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Why Lyon is food capital of the world

Bill Buford on the culinary genius, people and secrets of the city he now calls home

In a dining establishment in Lyon, you can eat pig fat fried in pig fat, a pig’s brain dressed in a porky vinaigrette, a salad made with creamy pig lard, a chicken cooked inside a sealed pig’s bladder, a pig’s digestive tract filled up with pig’s blood and cooked like a custard, nuggets of a pig’s belly mixed with cold vinegary lentils, a piggy intestine blown up like a balloon and stuffed thickly with a handful of piggy intestines, and a sausage roasted in a brioche (an elevated version of a “pig in a blanket”). For these and other reasons, Lyon, for 76 years, has been recognised as the gastronomic capital of France and the world. The world is a big place. Two and a half years ago, I persuaded my wife Jessica Green and our three-year-old twins that we should move to Lyon to see what was so good about the good food there.

Should I have proposed a two-week holiday? We had been happy in New York, in an apartment by a park. We had neighbours. We had friends. But, for reasons I didn’t understand, I felt I needed to learn how to cook the food of France and knew that I was going to have to get over to the country: to Paris, I’d always assumed. But where in Paris, and doing what? I interrogated chefs, including Daniel Boulud, whom I tracked down on a family vacation, and the great Michel Richard, whom I met on a train from Washington DC.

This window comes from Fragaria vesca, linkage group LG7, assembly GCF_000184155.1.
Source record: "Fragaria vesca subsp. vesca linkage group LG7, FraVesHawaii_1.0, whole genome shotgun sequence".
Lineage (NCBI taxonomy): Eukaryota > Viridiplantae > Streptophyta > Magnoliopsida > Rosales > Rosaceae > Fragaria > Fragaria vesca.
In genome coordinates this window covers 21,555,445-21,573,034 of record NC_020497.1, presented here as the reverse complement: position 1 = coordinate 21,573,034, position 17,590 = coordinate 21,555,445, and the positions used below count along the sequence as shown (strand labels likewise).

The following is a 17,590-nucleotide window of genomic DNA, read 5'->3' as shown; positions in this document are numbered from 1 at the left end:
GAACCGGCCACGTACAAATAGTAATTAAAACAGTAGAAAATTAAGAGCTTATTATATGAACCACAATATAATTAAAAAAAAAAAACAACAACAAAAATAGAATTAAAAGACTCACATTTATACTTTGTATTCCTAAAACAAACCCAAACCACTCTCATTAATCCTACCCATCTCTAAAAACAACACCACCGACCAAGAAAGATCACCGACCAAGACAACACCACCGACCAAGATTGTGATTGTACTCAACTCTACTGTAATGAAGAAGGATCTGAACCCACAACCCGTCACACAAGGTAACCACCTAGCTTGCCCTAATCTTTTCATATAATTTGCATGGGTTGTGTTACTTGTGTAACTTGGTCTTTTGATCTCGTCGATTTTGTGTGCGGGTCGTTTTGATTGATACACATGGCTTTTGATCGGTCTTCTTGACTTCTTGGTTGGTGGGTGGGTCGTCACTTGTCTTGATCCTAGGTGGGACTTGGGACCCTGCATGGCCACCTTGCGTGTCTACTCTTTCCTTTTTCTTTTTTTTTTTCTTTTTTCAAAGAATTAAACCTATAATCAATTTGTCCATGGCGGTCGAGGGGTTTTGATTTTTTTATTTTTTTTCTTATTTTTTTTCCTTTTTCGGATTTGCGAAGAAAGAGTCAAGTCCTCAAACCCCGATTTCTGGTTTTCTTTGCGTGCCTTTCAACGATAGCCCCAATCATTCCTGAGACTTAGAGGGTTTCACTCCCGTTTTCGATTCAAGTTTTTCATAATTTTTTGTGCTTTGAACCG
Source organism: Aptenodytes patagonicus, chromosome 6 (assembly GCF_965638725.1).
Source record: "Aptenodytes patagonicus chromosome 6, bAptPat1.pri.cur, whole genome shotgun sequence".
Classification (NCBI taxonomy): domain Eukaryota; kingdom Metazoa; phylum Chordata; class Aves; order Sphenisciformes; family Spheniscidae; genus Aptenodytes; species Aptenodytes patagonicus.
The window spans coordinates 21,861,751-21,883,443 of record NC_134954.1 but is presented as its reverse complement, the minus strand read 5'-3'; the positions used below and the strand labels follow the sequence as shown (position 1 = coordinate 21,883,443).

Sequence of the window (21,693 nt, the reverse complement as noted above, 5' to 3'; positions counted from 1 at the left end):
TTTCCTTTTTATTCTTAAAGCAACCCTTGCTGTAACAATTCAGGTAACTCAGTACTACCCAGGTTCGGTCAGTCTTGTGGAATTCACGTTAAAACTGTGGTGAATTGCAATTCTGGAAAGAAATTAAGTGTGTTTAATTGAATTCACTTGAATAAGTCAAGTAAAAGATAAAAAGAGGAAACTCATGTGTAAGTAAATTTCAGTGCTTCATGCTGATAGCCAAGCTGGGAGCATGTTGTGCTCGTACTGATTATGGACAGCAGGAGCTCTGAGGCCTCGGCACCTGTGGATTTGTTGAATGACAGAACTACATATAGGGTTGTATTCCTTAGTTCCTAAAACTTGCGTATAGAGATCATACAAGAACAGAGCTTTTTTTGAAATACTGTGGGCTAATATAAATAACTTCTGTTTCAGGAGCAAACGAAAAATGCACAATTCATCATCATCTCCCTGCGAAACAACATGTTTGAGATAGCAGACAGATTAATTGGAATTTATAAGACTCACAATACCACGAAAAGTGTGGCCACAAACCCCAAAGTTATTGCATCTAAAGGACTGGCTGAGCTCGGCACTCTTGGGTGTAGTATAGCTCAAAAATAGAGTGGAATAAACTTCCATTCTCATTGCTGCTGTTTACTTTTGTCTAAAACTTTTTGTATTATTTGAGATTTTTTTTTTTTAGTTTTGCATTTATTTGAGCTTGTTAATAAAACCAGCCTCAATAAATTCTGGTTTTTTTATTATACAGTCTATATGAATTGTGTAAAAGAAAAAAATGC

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Top 10 neighbourhood bars in Rio de Janeiro

New bars come and go with startling regularity in Rio de Janeiro. Others, like the 10 here, feel as if they’ve been around forever and give a flavour of the city’s diverse neighbourhoods
Interactive map: where to find Rio’s best bars

With the Olympics kicking off this week, the bar and club owners of Copacabana and other Rio tourist traps will be licking their lips at the prospect of how much money they’ll make from gullible tourists. But it doesn’t have to be that way. There’s nothing Cariocas (Rio folk) enjoy more than hanging out in their favourite bar, and the ones we’ve chosen are all classics and integral parts of the neighbourhoods they reside in. Many are small botecos, local watering holes, ideal spots to cool off, hang out and get a beer for under £2 or a caipirinha for less than three.

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